Bart De Smet's LINQ to SharePoint - Announcing the 0.2 alpha release post yesterday and Mary Jo Foley's SharePoint: Microsoft’s Web 2.0 hub column today are an interesting coincidence.
Bart's enhancing LINQ to SharePoint with these new features:
- Enhanced support for SharePoint list field types, including Lookup and LookupMulti fields with lazy loading support and subquery support
- Changes to the entity model used by LINQ to SharePoint, in preparation for update support down the road
- Optimization of the CAML queries generated by the query parser
- Support for First and FirstOrDefault query operators
- Introduction of a CamlMethods static class with helper functions, including DateRangeOverlaps
- Support for Now and Today elements
- Multiple Where clauses per query are supported
- SpMetal improvements and separation of front-end and back-end functionality, allowing for hosting of SpMetal functionality in other environments (such as an IDE)
Bart also announced that work is starting on the 0.3 Alpha version that will include update capability. Current code, a draft of the technical spec and the first unit tests for the query parser are available now on his CodePlex site. Final 0.2 Alpha code will be ready in a few days.
Bart picked a great data domain for his third-party LINQ implementation. SharePoint is getting much more of Microsoft's attention and resources as the company prepares to repulse the attack on its Office hegemony by online competitors Google, et al.
Update 7/26/2007: Jeff Raikes reported during the Microsoft's annual financial analysts conference that SharePoint generated $800 million in revenue during fiscal 2007. (From Joe Wilcox of Microsoft Watch).
SharePoint "Social Computing" Enhancements
Almost simultaneously, Mary Jo Foley announced the availability of the Community Kit for SharePoint (CKS) 2.0 beta, which opened on the CKS CodePlex site Monday. CKS 2.0 adds these features to Windows SharePoint Services (WSS) 3.0 and its big brother, Microsoft Office SharePoint Services (MOSS) 2007:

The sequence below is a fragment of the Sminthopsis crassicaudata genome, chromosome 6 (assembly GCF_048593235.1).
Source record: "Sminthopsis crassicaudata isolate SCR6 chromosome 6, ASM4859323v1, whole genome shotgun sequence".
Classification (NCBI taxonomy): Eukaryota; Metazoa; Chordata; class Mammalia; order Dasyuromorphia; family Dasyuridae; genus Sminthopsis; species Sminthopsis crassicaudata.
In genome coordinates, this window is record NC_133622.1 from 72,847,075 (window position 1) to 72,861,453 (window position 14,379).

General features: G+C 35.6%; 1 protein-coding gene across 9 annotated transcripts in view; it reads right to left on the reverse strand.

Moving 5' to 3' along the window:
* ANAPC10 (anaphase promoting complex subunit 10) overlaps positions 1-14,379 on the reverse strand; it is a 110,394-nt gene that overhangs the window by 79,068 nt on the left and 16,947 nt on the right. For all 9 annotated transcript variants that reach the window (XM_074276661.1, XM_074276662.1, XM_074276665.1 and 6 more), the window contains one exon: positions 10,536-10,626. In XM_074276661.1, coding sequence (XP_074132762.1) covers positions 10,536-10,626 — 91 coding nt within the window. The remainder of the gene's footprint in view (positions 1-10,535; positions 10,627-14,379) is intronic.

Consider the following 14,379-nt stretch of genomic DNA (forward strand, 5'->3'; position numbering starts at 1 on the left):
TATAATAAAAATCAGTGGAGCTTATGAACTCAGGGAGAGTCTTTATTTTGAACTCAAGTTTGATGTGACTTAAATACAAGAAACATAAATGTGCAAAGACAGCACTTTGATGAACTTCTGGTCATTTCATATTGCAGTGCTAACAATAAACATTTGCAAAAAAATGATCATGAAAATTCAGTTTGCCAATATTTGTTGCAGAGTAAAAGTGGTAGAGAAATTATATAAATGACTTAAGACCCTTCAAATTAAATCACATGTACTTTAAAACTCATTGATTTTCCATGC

- Enhanced Blog Edition (CKS:EBE Beta 1)
- Enhanced Wiki Edition (CKS:EWE Alpha)
- Corporate Intranet Edition (Proposed)
- Internet/Extranet Edition (Proposed)
- Wedding Edition (Proposed)
- ChatterBox AJAX Beta
- Tag Cloud
The ultimate goal of the CKS is to enable community oriented features and solutions by leveraging, enhancing, and extending SharePoint as a social computing platform.
100 "Next-Generation" SharePoint Business Apps Coming
Mary Jo also reports that Derek Burney, general manager of Microsoft's SharePoint Platform and Tools group, will commit today at the Enterprise 2.0 Conference to delivering 100 "next-generation" business applications (not templates) over the next 12 months
to SharePoint users for internal use by Microsoft employees.
Sandy Kemsley, who's covering Enterprise 2.0 in her EbizQ Column 2 blog, didn't mention anything about this topic in her Enterprise 2.0: Derek Burney item. The same is true for Michael Sampson (Michael's Thoughts, Notes on Derek Burney, "Amplify the Impact of Your People with Enterprise 2.0 Technologies"), John Eckman (openparenthesis, Liveblogging Enterprise 2.0 - Microsoft’s Derek Burney), and Mike Gotta (Collaborative Thinking, Amplify the Impact of Your People with Enterprise 2.0 Technologies). Michael, John and Mike mention "Next Generation Applications" but not that Microsoft is giving 100 of the them to users.